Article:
“The bill to allow women of Easton to vote at municipal elections has been defeated.”
“A hundred-room hotel is to be built at Love Point. The land is to be beautified and an additional and competing line of steamers is to be established.”
“It is said that the Eastern Shore counties have paid the highest death toll for years during the past three months.”
“Mr. Charles Herzog, the great ball player of Ridgely, is now practicing with the New York Giants at Marlin, Texas. The New York club is one of the best, and Mr. Herzog stands at the top. It is said his salary compares favorably with that of the Governor of Maryland.”
“Elijah Hoeffer, the Pennsylvania hermit who predicted the San Francisco earthquake and the recent Paris flood, comes forward with a startling announcement. He says: ‘Halley’s comet will collide with the earth between May 19 and 25, and this world will be swallowed up in a great conflagration.’”
I’ll bet folks were dancing in the streets when old Elijah missed that one. But give him credit for a .666 batting average. Charlie Herzog wasn’t that good.
“Under a new bill the high schools of the counties are to be divided into two groups. First group schools must have an enrollment of at least eighty pupils, nor fewer than four teachers. They must pay their principal not less than $1200 a year and provide four years of instruction, maintaining manual training, domestic science and commercial and agricultural courses. Second group schools must have an enrollment of at least thirty-five pupils, no fewer than two teachers, and must pay the principal not less than $1000 a year. They must provide for at least three years of instruction, which may be extended to four in the discretion of the county board, and they must maintain an agricultural, commercial or manual training course.”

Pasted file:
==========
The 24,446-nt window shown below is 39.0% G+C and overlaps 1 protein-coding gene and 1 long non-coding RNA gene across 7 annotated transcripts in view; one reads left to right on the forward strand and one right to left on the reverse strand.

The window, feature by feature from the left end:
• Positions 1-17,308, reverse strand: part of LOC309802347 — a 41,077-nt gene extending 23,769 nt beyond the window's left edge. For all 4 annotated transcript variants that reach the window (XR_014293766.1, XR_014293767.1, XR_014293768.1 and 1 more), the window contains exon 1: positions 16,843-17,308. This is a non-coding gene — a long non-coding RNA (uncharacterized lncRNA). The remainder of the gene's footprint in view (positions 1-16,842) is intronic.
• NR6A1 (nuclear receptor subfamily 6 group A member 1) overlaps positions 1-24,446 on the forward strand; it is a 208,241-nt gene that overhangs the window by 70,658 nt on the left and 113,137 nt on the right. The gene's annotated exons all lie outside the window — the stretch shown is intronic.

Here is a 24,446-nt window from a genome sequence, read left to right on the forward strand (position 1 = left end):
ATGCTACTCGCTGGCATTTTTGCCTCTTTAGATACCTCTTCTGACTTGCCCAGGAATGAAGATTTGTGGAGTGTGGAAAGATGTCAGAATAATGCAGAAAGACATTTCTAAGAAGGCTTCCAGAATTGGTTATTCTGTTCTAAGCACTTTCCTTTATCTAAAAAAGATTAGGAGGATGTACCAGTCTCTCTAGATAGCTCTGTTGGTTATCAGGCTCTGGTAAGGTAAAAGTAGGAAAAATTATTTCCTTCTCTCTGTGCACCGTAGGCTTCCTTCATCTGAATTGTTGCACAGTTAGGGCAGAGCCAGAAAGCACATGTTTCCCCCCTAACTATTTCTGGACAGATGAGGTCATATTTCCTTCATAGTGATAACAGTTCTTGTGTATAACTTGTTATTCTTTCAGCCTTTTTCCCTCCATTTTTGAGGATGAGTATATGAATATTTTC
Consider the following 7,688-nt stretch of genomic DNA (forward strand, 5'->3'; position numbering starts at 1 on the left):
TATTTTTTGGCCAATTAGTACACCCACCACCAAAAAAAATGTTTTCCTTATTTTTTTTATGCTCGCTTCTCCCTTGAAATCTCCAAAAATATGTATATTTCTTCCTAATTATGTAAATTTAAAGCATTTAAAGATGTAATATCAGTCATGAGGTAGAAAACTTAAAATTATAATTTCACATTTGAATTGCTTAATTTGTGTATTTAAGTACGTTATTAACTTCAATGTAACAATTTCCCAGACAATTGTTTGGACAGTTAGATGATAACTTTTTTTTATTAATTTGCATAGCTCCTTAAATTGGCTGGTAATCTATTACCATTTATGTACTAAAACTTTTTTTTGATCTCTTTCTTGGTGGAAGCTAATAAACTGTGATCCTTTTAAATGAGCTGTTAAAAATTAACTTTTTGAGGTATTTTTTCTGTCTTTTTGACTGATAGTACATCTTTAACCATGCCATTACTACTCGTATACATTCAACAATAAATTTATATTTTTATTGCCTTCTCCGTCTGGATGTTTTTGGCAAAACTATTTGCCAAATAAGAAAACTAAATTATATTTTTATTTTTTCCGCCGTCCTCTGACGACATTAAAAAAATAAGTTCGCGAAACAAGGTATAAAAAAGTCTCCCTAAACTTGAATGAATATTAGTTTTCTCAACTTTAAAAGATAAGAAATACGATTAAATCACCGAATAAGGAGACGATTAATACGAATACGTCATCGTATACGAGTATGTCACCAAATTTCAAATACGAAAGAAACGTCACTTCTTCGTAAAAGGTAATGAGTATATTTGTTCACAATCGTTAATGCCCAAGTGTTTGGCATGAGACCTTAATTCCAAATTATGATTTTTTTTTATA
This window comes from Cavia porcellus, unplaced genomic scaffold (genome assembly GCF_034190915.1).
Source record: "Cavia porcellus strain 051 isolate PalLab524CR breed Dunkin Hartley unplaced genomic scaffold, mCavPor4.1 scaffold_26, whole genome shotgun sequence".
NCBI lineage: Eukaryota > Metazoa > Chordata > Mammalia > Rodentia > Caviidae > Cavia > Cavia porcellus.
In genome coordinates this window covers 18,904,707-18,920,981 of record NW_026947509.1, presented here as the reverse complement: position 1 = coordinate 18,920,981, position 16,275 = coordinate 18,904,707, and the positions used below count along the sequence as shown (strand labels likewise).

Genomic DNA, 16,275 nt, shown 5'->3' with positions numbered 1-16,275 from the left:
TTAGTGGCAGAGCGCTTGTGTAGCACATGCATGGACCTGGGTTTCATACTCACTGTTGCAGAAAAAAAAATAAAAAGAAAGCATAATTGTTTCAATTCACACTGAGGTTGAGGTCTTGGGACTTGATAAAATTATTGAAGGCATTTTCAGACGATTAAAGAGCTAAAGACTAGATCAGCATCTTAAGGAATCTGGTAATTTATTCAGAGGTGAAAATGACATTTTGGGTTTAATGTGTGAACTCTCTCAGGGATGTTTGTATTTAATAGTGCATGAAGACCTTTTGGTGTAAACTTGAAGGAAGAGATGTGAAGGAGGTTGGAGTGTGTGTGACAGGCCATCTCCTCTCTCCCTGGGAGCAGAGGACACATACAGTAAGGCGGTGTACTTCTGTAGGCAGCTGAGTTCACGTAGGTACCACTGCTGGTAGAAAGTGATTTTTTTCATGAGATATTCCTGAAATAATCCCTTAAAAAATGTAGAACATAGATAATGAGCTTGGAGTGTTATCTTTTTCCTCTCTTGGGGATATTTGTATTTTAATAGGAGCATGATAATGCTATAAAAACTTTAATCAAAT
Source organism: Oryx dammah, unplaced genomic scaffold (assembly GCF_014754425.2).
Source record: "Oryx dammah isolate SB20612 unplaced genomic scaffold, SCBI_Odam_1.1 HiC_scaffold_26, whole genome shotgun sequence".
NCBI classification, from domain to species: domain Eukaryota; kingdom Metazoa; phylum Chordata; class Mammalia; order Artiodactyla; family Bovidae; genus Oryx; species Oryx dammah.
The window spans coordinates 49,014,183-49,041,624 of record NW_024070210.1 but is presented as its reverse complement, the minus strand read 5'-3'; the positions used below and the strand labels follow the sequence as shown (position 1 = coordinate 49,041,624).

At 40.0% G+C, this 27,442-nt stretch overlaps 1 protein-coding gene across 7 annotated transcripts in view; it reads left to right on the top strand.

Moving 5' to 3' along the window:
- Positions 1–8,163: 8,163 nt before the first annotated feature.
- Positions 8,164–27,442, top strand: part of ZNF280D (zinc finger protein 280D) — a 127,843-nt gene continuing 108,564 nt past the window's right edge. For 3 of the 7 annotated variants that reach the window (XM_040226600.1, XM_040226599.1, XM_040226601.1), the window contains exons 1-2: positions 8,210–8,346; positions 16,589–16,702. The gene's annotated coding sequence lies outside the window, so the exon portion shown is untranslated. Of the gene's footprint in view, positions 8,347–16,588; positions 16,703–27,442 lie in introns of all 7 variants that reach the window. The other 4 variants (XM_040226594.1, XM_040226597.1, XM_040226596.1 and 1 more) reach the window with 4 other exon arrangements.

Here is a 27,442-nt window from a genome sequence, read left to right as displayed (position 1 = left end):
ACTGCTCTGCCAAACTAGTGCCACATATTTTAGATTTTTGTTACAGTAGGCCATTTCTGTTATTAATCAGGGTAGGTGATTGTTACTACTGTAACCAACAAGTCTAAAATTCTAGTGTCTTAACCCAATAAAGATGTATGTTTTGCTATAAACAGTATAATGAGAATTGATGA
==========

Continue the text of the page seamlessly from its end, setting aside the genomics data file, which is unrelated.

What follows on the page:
“School commissioners have decided to close the white schools on May 27th and the colored schools on April 8th. The commissioners have petitioned the Legislature for the passage of a compulsory school attendance law for Caroline County.”
With interest growing by the month in new automobile models, it was only natural that the industry quickly moved to further mechanize farm equipment.
“The handy horseless vehicle is coming into agricultural use. One of the latest developments is the automobile truck for heavy hauling on the farm, where the patient ox teams drew the big loads in the past.”
American companies had designed a ponderous, coal-burning, steam locomotive some years earlier, which had been adapted to both threshing and plowing. The plows were drawn back and forth by a strong rope between two of the locomotives. And in Germany, a new gasoline plow was being perfected.
“The gasoline motor plow of the Gas Motor Works at Deuiz, near Cologne, is designed to take the place of the steam plow and is claimed to be an important advance in agricultural machinery. The single gasoline locomotive travels to and fro across the field, pulling one of its two multiple blade plows at each trip. Being reversible, with an equal pull in each direction, the locomotive avoids the trouble of turning around. From twelve to twenty-two acres can be plowed in twelve hours, and the driver does this with only occasional assistance from another man, while the steam plow requires the constant services of five men. Having only a fifth of the weight of the steam plow, the new machine needs no special permit for traveling on ordinary roads and bridges.”
Guys looking for gals? In 1910 the odds were in your favor.
“According to a report of the State Board of Health there are 10,000 more females than males in Maryland. The population of Maryland is 1,296,754. The estimated colored population is 257,596. A little less than one-half of the total population is in Baltimore City.”
The projected population for 2010 is 5,779,400.
And let us end with a sample of century-old humor.
“A married man ran away with a silly young girl, and after an exciting chase the elopers were captured and returned to their homes. Feeling ran high against the man, and a number of neighbors were sitting one evening discussing the case. Naturally, everybody had an idea as to what action should be taken against the married man.
“One suggested jail for life, another said ninety years in the penitentiary would do, and a third offered tar and feathers.
“A little man sitting in the corner looked up and smiled. ‘I have a scheme that will beat all of yours. Turn him over to his wife’s mother.’”

You can reach Hal Roth at nanbk@dmv.com.